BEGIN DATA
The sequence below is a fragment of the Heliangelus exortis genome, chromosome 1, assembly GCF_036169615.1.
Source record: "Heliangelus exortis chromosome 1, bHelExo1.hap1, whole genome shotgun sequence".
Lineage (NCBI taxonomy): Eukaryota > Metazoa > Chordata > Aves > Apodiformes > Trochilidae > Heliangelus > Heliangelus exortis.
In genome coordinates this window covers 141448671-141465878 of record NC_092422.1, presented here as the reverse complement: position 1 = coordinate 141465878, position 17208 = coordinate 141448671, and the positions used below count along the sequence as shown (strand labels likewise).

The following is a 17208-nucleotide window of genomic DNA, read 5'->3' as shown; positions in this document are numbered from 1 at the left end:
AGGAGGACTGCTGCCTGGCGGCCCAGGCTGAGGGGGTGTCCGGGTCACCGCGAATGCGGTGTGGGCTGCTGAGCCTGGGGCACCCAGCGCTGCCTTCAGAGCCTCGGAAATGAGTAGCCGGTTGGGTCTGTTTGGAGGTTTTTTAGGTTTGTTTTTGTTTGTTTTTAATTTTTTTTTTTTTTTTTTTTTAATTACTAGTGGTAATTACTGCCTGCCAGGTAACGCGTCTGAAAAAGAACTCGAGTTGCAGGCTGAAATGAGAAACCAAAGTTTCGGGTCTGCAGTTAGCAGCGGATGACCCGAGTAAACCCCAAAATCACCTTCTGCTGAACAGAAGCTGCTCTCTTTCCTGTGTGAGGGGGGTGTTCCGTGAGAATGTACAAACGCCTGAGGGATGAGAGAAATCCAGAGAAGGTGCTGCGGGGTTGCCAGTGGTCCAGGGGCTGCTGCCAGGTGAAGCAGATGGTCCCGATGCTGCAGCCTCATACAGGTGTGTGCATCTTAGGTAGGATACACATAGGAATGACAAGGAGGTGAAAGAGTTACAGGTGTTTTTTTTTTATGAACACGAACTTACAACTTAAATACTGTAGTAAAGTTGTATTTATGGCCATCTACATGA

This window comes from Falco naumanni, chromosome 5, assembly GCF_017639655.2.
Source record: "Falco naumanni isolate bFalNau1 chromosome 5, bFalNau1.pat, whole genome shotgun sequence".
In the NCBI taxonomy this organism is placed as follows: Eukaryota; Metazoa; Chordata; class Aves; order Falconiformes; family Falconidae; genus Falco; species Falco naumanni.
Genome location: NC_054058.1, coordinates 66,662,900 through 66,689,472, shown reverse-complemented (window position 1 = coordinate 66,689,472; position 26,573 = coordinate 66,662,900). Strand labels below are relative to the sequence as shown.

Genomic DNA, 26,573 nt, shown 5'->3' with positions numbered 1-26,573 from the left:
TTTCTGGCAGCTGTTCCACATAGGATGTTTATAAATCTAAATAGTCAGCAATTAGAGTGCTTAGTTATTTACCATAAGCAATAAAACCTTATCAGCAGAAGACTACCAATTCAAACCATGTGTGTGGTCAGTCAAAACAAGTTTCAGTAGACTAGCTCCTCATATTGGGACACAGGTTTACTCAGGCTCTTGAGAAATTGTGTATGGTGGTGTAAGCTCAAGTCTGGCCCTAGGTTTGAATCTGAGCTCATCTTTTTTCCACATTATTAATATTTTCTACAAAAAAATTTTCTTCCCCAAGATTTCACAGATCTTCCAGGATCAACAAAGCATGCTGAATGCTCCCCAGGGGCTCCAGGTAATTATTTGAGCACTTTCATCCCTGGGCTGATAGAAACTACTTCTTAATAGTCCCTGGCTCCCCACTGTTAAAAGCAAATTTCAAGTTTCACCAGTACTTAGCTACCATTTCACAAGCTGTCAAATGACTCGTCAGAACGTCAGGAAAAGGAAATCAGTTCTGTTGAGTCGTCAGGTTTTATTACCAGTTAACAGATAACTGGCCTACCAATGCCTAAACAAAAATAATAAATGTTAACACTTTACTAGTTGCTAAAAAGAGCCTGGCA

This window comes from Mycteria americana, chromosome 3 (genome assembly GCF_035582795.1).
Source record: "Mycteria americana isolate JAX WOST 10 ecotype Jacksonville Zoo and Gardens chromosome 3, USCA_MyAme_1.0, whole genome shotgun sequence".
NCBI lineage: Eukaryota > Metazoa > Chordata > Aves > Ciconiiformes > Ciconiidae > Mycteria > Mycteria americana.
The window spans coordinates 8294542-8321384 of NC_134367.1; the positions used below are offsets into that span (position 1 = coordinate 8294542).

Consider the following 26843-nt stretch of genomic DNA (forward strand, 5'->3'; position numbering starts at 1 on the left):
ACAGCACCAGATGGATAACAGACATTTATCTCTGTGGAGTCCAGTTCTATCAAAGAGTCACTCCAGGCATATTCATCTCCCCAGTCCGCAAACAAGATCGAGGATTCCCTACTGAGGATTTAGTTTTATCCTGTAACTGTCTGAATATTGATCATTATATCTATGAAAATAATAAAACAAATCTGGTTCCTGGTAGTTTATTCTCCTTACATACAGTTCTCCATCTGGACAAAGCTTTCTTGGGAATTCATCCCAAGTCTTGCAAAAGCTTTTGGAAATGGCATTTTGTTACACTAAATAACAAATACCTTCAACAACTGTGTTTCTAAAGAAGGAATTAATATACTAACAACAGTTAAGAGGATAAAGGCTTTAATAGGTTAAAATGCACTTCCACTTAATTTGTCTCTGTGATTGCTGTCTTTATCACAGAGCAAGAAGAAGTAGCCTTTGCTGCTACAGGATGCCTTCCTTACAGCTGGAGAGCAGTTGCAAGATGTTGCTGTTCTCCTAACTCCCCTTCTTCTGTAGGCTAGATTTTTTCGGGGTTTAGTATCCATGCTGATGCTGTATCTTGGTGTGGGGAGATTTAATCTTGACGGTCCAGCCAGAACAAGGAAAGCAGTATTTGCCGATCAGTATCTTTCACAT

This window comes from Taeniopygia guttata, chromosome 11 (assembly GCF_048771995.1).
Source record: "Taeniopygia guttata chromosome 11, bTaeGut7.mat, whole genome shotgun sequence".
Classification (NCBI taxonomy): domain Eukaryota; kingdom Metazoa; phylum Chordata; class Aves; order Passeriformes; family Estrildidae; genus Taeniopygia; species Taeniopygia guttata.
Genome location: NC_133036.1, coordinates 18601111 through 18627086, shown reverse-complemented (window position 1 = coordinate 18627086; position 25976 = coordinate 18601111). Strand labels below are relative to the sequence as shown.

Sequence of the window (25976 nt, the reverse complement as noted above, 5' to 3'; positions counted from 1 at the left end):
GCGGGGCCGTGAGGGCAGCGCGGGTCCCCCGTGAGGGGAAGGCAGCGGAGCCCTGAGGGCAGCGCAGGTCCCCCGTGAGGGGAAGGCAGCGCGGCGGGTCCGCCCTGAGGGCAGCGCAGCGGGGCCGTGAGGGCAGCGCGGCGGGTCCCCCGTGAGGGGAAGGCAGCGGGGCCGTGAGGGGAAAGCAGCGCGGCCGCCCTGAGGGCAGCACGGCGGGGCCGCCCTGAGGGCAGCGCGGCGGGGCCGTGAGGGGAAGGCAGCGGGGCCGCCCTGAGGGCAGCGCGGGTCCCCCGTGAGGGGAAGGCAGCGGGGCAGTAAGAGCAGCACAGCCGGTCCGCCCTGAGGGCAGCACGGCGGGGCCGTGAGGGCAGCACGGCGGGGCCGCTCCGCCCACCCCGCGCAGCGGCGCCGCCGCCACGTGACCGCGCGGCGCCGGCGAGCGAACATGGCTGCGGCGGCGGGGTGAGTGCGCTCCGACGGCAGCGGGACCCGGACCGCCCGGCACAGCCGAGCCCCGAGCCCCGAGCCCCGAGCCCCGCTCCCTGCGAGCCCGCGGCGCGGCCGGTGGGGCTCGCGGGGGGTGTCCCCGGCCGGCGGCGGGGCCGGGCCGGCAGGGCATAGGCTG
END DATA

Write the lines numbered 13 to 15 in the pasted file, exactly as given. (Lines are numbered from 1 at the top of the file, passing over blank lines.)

This window comes from Mycteria americana, chromosome 3 (genome assembly GCF_035582795.1).
Source record: "Mycteria americana isolate JAX WOST 10 ecotype Jacksonville Zoo and Gardens chromosome 3, USCA_MyAme_1.0, whole genome shotgun sequence".
NCBI lineage: Eukaryota > Metazoa > Chordata > Aves > Ciconiiformes > Ciconiidae > Mycteria > Mycteria americana.